The Effects of Accounting Fraud on Merger
in Sudanese Industry
The accounting fraud of Enron and Worldcom in the United States has changed the way companies deal with merger. This fraud led to the creation of the Sarbanes– Oxley Act (SOX) in 2001, which contained numerous provisions changes for firms that pursue mergers. This paper documents significant changes in the behavior and valuation of mergers since SOX, like the fact that acquirers rely more heavily on financial and legal advisors now, while targets rely more heavily on financial advisors. The consideration that acquirers pay for targets is significantly lower since SOX, as it usually used to be overvalued most of the time before SOX. The long-term stock price performance following mergers is more favorable since SOX, regardless of the method used to measure long-term stock price performance. Whether the more less risk taking pursuit of targets by acquirers is voluntary or forced by SOX provisions, acquirer decision making has improved dramatically since the accounting fraud and the introduction of SOX.
Before 2001, firms were not as closely monitored by investors, and were more likely to make decisions without reasonable and properly monitored steps. But Since the financial fraud by Enron, major changes have occurred in financial markets. First, investors recognized that they must be more careful when valuing stocks. Second, investment banks were criticized for assigning high ratings to companies in order to generate more investment banking business. The Securities and Exchange Commission (SEC) imposed new guidelines to prevent conflicts of interests in investment banking and protect investors, the Sarbanes– Oxley Act (SOX) requires acquirers to do an intense pre-close investigation of targets, and to assess the target’s internal controls, financial reporting, procedures and documentation. Failure to comply with SOX could cost executives their jobs, fines and even jail time. Our objective is to determine whether merger behavior and valuations have changed since SOX, and to what degree we can measure and conclude these changes in merger valuations.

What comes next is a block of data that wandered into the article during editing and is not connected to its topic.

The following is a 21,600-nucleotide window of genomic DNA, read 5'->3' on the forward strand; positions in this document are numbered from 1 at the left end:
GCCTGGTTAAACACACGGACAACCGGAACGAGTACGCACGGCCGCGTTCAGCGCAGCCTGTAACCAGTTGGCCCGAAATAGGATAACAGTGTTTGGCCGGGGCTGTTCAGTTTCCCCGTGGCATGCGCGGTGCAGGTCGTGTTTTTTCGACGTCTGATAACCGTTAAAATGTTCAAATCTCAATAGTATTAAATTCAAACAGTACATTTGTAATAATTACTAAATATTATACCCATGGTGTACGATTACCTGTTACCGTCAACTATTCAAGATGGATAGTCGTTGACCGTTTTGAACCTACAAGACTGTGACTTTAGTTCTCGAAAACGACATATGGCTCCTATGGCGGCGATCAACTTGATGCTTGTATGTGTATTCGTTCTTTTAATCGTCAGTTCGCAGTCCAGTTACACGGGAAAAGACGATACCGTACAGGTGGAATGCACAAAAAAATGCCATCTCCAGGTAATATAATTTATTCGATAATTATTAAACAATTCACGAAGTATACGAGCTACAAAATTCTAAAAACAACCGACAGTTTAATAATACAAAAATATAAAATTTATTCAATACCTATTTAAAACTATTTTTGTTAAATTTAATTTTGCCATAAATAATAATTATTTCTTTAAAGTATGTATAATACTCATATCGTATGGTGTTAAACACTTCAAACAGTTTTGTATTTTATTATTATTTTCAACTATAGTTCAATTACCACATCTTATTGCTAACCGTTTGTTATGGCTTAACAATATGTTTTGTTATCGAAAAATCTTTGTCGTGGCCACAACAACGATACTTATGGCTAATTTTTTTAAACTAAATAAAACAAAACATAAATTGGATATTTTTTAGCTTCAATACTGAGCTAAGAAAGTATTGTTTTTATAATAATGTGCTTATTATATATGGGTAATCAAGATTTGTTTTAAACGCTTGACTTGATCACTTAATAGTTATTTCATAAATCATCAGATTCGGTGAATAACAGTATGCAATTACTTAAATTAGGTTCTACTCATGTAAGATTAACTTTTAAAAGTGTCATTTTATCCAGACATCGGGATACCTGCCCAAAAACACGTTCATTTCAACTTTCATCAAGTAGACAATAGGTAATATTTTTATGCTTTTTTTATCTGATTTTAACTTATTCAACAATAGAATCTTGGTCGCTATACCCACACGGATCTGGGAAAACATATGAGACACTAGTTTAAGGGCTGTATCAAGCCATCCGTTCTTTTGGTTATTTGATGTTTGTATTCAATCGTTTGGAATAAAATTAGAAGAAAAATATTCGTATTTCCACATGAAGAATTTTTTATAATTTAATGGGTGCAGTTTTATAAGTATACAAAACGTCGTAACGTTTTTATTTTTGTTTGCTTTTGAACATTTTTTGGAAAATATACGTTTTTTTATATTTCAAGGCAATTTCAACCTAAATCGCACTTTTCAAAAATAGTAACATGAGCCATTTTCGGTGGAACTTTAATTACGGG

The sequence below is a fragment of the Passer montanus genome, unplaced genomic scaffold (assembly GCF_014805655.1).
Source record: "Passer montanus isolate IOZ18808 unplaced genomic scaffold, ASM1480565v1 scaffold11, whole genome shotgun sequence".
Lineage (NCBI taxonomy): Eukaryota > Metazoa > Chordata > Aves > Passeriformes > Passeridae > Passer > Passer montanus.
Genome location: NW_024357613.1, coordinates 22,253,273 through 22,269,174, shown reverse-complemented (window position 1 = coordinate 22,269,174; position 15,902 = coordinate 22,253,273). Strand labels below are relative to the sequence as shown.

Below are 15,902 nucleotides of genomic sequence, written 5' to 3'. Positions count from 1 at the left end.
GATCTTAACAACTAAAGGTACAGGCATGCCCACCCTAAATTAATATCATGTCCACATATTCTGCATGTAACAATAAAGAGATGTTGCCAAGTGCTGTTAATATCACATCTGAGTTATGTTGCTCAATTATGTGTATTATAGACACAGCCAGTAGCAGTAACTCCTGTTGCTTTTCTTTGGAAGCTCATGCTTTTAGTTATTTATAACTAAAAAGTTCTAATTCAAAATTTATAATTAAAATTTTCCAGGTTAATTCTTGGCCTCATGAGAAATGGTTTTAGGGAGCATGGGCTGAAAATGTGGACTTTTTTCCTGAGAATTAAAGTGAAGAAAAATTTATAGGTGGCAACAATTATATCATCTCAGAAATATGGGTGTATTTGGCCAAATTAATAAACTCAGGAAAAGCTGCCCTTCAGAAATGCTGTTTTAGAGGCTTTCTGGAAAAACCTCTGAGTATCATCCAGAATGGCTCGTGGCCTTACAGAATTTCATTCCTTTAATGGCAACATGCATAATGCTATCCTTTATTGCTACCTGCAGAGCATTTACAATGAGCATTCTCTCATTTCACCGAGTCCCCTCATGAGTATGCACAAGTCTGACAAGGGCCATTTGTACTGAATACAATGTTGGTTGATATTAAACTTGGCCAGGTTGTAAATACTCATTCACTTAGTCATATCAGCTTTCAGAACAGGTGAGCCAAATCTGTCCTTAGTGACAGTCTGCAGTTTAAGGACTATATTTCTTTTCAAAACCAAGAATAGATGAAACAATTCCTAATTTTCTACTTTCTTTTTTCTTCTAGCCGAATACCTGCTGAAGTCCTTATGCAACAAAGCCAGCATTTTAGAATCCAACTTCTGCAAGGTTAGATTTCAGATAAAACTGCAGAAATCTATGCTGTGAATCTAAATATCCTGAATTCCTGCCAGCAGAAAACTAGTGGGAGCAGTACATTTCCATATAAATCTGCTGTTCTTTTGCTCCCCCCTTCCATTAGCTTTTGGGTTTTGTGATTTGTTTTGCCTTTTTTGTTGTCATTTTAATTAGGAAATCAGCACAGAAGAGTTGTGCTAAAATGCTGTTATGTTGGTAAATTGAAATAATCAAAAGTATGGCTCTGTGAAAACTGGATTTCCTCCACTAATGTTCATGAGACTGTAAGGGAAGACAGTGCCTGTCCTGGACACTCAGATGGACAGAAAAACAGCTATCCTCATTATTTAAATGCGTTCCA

We develop hypotheses regarding possible changes in the behaviour or market perception of mergers since SOX. We emphasize at the outset that any changes since SOX could also be attributed to the use of more voluntary monitoring by acquirers or to the shift in investment bank guidance on mergers. All hypotheses are driven by changes in financial markets since the accounting fraud of 2001 that could help managers and board members be more capable and diligent managers, and could align their goals with shareholders. However, we acknowledge that even after regulatory changes, managers or board members could make self-serving decisions that are disguised by faulty validation. Alternatively, their merger decisions may be well intended, but the extra monitoring does not necessarily improve their selection or valuation abilities. Thus, every hypothesis that suggests improvements in the behaviour or market perception of mergers has a counter that no amount of internal reporting, monitoring or control will make managers smarter or more willing to serve shareholder interests instead of their own.
Our hypotheses focus...
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